Introducing parallel programming
Introducing .net parallel programming
This is about the parallel programming features of .NET 4, specifically the Task Parallel Library (TPL), Parallel LINQ, and the legion of support classes that make writing parallel programs with C# simpler and easier than ever before.
With the widespread use of multiprocessor and multicore computers, parallel programming has gone mainstream. Or it would have, if the tools and skills required had been easier to use and acquire.
Microsoft has responded to the need for a better way to write parallel programs with the enhancements to the .NET framework
.NET has had support for parallel programming since version 1.0, now referred to as classic threading, but it was hard to use and made you think too much about managing the parallel aspects of your program, which detracts from focusing on what needs to be done.
The new .NET parallel programming features are built on top of the classic threading support. The difference between the TPL and classic threading becomes apparent when you consider the basic programming unit each uses. In the classic model, the programmer uses threads. Threads are the engineof execution, and you are responsible for creating them, assigning work to them, and managing their existence. In the classic approach, you create a little army to execute your program, give all the soldiers their orders, and keep an eye on them to make sure they do as they were told. By contrast, the basic unit of the TPL is the task, which describes something you want done. You create tasks for each activity you want performed, and the TPL takes care of creating threads and dealing with them as they undertake the work in your tasks. The TPL is task-oriented, while the classic threading model is worker-oriented.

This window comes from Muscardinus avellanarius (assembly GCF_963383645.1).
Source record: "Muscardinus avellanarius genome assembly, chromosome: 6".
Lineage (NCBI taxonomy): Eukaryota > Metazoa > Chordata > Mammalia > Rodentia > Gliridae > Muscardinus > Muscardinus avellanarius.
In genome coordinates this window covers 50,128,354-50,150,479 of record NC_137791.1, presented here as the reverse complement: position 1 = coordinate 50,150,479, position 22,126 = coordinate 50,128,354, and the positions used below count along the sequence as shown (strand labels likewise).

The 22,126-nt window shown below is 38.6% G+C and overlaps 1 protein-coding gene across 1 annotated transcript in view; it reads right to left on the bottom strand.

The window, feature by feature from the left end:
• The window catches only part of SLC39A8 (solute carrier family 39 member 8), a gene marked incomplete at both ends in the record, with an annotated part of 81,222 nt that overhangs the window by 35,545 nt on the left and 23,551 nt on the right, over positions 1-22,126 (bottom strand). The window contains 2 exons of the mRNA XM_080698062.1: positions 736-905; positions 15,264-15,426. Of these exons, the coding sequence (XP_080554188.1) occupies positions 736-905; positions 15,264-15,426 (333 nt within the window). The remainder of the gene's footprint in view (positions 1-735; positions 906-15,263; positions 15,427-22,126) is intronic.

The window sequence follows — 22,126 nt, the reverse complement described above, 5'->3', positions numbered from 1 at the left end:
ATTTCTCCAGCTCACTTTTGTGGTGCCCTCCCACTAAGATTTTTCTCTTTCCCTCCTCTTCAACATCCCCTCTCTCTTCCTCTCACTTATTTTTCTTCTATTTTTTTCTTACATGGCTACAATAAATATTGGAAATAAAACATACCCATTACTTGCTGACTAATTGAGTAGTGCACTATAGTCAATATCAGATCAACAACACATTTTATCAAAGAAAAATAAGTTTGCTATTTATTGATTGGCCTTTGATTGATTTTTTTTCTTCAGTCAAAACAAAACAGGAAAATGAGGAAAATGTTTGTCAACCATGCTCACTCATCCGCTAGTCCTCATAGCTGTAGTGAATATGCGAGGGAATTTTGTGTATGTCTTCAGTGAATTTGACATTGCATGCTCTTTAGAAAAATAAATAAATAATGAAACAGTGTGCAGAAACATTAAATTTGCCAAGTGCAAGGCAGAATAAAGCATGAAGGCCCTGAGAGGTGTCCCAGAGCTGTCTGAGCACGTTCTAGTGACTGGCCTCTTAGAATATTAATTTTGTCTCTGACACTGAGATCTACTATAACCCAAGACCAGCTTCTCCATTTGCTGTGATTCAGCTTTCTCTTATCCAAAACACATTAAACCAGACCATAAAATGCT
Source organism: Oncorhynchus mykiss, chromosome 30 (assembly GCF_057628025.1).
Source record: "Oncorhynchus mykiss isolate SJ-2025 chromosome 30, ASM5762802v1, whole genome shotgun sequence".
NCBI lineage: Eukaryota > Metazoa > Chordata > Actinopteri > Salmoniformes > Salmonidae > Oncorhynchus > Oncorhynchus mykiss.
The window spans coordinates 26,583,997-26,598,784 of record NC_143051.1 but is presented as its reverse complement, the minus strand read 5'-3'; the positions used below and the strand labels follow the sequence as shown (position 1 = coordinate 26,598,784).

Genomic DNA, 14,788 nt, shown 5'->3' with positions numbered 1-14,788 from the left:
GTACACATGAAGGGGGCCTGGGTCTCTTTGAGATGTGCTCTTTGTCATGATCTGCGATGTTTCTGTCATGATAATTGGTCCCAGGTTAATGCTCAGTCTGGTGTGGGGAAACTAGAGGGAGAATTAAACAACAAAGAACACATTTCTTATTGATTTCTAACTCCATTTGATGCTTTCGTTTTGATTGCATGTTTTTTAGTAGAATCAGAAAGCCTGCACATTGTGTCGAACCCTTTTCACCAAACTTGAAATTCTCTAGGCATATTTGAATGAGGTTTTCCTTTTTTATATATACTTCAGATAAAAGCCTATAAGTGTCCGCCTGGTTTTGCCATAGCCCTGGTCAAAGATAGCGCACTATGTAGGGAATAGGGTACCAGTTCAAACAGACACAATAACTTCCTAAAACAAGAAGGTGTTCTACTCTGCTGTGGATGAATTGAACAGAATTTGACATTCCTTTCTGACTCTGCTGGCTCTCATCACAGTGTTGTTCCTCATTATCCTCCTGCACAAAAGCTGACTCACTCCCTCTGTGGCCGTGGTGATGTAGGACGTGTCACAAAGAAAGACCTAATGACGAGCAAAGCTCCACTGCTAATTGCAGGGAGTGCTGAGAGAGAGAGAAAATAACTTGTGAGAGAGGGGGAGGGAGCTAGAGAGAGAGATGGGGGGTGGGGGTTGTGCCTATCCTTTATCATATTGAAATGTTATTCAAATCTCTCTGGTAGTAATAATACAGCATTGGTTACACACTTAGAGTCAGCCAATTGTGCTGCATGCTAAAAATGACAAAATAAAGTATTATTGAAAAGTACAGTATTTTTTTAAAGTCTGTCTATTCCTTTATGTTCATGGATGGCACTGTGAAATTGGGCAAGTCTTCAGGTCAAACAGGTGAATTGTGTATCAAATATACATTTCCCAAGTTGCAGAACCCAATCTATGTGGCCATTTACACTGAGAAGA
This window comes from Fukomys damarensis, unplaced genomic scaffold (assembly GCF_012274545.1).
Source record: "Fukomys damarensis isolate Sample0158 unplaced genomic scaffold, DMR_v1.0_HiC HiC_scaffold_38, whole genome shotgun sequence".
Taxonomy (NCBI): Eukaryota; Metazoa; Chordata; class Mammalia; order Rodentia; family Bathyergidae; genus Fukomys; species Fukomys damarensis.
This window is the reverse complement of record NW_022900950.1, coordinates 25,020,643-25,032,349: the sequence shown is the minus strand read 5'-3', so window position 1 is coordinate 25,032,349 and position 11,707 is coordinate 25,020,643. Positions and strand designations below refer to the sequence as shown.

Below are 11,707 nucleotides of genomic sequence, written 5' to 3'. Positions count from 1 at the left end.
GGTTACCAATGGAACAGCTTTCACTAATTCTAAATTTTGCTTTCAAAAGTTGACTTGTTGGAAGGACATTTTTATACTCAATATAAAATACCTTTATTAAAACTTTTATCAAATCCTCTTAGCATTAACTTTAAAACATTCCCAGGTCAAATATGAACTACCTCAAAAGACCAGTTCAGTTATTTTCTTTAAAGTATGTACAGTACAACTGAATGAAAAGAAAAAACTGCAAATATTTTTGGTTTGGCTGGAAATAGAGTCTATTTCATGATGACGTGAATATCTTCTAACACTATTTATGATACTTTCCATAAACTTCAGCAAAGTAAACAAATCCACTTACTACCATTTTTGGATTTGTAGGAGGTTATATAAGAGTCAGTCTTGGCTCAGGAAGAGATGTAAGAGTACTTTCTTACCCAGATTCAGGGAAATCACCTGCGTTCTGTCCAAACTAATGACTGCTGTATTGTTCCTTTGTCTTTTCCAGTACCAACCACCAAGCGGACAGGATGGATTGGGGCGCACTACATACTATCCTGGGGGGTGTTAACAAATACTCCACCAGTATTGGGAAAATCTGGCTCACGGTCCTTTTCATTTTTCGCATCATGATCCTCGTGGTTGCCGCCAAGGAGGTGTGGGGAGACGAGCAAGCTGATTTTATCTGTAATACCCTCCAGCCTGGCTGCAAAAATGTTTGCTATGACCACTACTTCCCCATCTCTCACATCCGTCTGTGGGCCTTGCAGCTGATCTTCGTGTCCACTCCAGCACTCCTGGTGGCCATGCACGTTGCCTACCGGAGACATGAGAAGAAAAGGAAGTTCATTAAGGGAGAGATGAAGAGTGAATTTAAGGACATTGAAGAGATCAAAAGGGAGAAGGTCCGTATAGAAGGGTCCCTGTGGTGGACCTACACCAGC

Tasks let you focus primarily on what problem you want to solve instead of on the mechanics of how it will get done. If you have tried parallel programming with classic threads and given up, you will find the new features have a refreshing and enabling approach. You can use the new features without having to know anything about the classic features. You’ll also find that the new features are much better thought out and easier to use.